SHEEP HEALTH ISSUES 137 study, 74 percent of sheep operations reported the presence of stomach or intestinal worms in the previous three years (Figure 3-3). Although the purpose of this section is not to provide a technical review of the common diseases, it examines intestinal parasites as an example of the need for economic and other data. The most common internal parasites affecting sheep throughout the United States are roundworms or nema- todes. The gastrointestinal nematodes of greatest importance in sheep are members of the order Strongylida and include Haemonchus, Teladorsagia, Trichostrongylus, Cooperia, and Nematodirus. These species have a direct life cycle, meaning that sheep are the only host. Adult worms in the gastro- intestinal tract of sheep lay eggs that are passed in the feces and contaminate the environment. When conditions are suitable, the eggs hatch into a larval stage that matures. The first two larval stages are nonparasitic but the third stage is infective. Part of the parasite maturation process takes place on the pasture and part within the abomasum (stomach) or small intestine of the sheep. Sheep that graze an infected pasture ingest the thirdâstage larva, which finishes development into egg-laying adult worms. During periods where environmental conditions are harsh, the parasite larvae in the stomach undergo a process called hypobiosis, which means their development is delayed. The delay extends until pasture conditions are favorable for survival of the parasite. Over time, sheep may develop some resistance to these worms. The development of resistance is complex and involves genetic components. Lambs are extremely susceptible as are older Johneâs 1.6 Scrapie 1.2 OPP 7.1 Footrot 34.9 Lumpy jaw 20.4 Stomach or intestinal worms 74.0 Enterotoxemia/overeating 38.8 Other clostridial disease 11.9 Coccidiosis 30.4 Sore mouth 40.0 Ring worm or club lamb fungus 7.3 Bluetongue 4.2 0 10 20 30 40 50 60 70 Percent FIGURE 3-3â Percent of operations where diseases were present (suspected or confirmed) during the last 3 years. Source: Reproduced from USDA (2003a). The survey was completed in early 2001. 3-3 new.pdf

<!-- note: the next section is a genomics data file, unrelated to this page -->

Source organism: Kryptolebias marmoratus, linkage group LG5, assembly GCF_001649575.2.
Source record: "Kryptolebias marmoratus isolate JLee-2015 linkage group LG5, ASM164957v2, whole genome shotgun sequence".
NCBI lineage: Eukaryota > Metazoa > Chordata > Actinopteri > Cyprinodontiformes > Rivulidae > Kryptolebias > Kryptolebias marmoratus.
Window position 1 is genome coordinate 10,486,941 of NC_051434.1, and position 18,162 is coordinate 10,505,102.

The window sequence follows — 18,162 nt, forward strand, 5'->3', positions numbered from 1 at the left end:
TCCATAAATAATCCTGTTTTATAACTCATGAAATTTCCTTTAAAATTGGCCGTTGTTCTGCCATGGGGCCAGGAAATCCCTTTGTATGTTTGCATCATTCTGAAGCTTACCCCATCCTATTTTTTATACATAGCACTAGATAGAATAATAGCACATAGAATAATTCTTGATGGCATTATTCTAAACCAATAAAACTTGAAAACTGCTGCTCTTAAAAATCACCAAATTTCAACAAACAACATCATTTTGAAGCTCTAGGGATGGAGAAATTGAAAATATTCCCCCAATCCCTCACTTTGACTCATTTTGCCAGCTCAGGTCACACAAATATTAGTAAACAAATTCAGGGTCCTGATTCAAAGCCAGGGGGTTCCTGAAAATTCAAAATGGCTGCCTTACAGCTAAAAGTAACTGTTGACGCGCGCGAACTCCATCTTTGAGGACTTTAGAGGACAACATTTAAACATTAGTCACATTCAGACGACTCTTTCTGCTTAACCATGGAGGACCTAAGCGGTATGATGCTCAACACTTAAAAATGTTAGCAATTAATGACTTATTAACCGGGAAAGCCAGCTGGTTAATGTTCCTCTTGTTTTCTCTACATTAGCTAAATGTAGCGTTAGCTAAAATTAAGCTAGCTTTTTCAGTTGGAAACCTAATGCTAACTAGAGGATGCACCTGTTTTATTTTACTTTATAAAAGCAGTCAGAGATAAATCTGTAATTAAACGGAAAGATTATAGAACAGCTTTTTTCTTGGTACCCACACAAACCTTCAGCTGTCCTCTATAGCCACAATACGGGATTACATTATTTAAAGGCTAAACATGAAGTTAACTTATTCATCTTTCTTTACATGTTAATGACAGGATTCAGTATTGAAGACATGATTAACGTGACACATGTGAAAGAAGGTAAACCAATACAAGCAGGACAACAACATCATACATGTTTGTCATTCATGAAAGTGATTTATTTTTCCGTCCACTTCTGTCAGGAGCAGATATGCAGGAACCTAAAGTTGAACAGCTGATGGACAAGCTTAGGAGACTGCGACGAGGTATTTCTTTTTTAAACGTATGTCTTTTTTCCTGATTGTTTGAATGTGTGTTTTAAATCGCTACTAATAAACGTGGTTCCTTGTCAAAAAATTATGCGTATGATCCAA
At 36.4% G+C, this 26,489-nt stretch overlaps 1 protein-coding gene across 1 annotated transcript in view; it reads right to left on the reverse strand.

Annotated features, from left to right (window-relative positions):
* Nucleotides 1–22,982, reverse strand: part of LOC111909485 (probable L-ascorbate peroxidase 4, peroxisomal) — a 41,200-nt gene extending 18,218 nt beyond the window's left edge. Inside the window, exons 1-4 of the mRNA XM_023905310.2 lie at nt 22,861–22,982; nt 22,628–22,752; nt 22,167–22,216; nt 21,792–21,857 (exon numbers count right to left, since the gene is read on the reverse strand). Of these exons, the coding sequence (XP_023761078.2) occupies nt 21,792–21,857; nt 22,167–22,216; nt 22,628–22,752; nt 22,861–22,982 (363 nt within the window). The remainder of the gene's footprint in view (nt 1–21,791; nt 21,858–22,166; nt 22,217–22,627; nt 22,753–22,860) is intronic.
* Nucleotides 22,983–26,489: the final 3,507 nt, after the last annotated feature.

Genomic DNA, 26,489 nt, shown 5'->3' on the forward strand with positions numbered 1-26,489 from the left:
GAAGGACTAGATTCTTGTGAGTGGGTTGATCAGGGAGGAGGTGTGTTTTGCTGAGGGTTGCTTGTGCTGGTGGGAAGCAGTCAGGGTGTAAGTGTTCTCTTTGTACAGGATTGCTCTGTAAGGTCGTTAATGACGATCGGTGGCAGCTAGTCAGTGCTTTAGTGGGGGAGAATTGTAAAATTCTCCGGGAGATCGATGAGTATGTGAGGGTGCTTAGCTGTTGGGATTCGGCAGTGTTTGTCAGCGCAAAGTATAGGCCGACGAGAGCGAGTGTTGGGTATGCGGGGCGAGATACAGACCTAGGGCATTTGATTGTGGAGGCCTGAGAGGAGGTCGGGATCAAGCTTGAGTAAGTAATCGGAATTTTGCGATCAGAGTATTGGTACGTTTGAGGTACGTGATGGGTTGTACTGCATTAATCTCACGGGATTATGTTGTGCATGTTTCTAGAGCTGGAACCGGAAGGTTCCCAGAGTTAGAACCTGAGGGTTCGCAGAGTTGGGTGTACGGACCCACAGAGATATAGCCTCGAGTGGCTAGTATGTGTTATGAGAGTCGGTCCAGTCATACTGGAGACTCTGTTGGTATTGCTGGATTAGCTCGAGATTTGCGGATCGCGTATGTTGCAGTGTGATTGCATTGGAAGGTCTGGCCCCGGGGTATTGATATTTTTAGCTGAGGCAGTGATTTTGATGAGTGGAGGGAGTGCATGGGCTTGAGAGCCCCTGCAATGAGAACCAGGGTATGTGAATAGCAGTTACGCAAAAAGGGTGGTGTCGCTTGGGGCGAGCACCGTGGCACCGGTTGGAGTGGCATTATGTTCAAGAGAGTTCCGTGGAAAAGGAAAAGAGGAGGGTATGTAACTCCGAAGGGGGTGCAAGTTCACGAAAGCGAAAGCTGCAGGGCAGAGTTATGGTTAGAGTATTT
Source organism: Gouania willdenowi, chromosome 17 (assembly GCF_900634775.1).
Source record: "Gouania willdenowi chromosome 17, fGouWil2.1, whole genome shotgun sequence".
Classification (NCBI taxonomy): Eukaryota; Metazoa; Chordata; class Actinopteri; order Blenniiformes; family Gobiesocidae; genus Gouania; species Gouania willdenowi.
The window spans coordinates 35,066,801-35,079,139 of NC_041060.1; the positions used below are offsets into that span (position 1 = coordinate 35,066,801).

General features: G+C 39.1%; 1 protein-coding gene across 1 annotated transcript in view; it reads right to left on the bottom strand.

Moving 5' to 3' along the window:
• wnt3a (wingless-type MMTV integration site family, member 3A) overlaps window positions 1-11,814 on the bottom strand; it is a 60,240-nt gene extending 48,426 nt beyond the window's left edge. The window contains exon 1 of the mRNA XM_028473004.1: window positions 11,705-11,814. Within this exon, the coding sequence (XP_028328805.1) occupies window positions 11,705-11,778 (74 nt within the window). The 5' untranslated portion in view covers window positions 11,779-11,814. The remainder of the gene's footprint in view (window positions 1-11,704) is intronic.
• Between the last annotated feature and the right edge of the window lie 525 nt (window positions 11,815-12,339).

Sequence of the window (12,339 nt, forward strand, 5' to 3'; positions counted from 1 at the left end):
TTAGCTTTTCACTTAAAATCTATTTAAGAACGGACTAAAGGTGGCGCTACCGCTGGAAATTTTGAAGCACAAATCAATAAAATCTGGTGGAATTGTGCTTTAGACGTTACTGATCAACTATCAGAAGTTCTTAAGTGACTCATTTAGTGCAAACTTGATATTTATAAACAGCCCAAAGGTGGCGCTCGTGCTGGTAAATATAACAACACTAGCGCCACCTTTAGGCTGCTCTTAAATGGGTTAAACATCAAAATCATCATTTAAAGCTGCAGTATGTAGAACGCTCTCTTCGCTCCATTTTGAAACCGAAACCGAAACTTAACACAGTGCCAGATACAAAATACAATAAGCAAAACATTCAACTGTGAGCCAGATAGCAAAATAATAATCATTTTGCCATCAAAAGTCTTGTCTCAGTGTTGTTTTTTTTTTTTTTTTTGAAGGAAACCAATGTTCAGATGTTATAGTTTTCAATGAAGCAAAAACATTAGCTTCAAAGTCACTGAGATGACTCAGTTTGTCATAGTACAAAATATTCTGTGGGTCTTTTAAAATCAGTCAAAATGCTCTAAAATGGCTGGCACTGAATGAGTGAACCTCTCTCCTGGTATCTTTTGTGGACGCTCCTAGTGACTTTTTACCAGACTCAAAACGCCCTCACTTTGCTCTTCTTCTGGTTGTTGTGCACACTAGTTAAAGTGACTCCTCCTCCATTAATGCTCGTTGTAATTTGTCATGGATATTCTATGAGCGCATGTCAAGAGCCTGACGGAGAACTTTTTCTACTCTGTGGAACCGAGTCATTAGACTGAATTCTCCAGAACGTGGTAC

138 CHANGES IN THE SHEEP INDUSTRY IN THE UNITED STATES sheep that have compromised immune systems from other diseases, from poor nutrition, or during lambing. Ewes usually experience a temporary relaxation of immunity slightly before and after lambing. Infected ewes may shed large numbers of worm eggs into the environment that develop into larvae and are ingested by the lambs. The overall effect of internal parasites is known as parasitic gastroenteri- tis. Clinically, symptoms of internal parasitism may be insidious at the onset. Infected lambs grow more slowly and become unthrifty, food intake is often reduced, and, if the lamb is left untreated, it may die. Larger worm burdens may result in higher lamb mortalities. Clinical disease is not restricted to lambs. Adult sheep already in poor condition, stressed by milk production, or with existing disease conditions may also suffer clinical manifestations such as weight loss, reduced milk production, and even death. Haemonchus contortus, the barberpole or wireworm can be particularly severe. The fourthâstage larva and adult Haemonchus are known to be vig- orous bloodsuckers. The worms can deplete volumes of blood large enough to result in anemia and death. H. contortus is very prolific and a female may produce thousands of eggs each day, which may then contaminate grazing pastures. Unlike the other gastrointestinal parasites, sheep burdened with H. contortus do not usually have diarrhea as a primary sign, thus owners may not appreciate the extent of the infection until it is too late to save the animal (Zajac, 2006). Damage caused by Teladorsagia circumcincta (formerly called Osterta- gia circumcincta) is targeted at the abomasal gastric glands. Heavy infection with T. circumcincta can cause diarrhea, and hypoproteinemia, which may result in death. More commonly, moderate infections cause diarrhea with poor weight gain or weight loss (Zajac, 2006). In the United States, the third common nematode group to contribute to parasitic gastroenteritis is Trichostrongylus. Severe infections of Tricho- strongylus can result in diarrhea and weight loss (Zajac, 2006). There have been two human infections of Trichostrongylus reported in Australia. Vegetables grown using fresh goat manure as fertilizer were eaten raw and apparently transmitted Trichostrongylus (Ralph et al., 2006). Drugs used to treat internal parasites in sheep are called anthelmintics. The anthelmintics available in the United States belong to three major chemical classes. These are: â¢ Benzimidazolesâalbendazole and fenbendazole are sold in the United States for small ruminants. Albendazole is labeled for sheep but not goats, and fenbendazole is not labeled for sheep. â¢ Macrocyclic lactonesâivermectin and moxidectin are approved for oral use in sheep. Currently ivermectin is the only anthelmintic approved for limited use in nonslaughter organically raised sheep in the United States.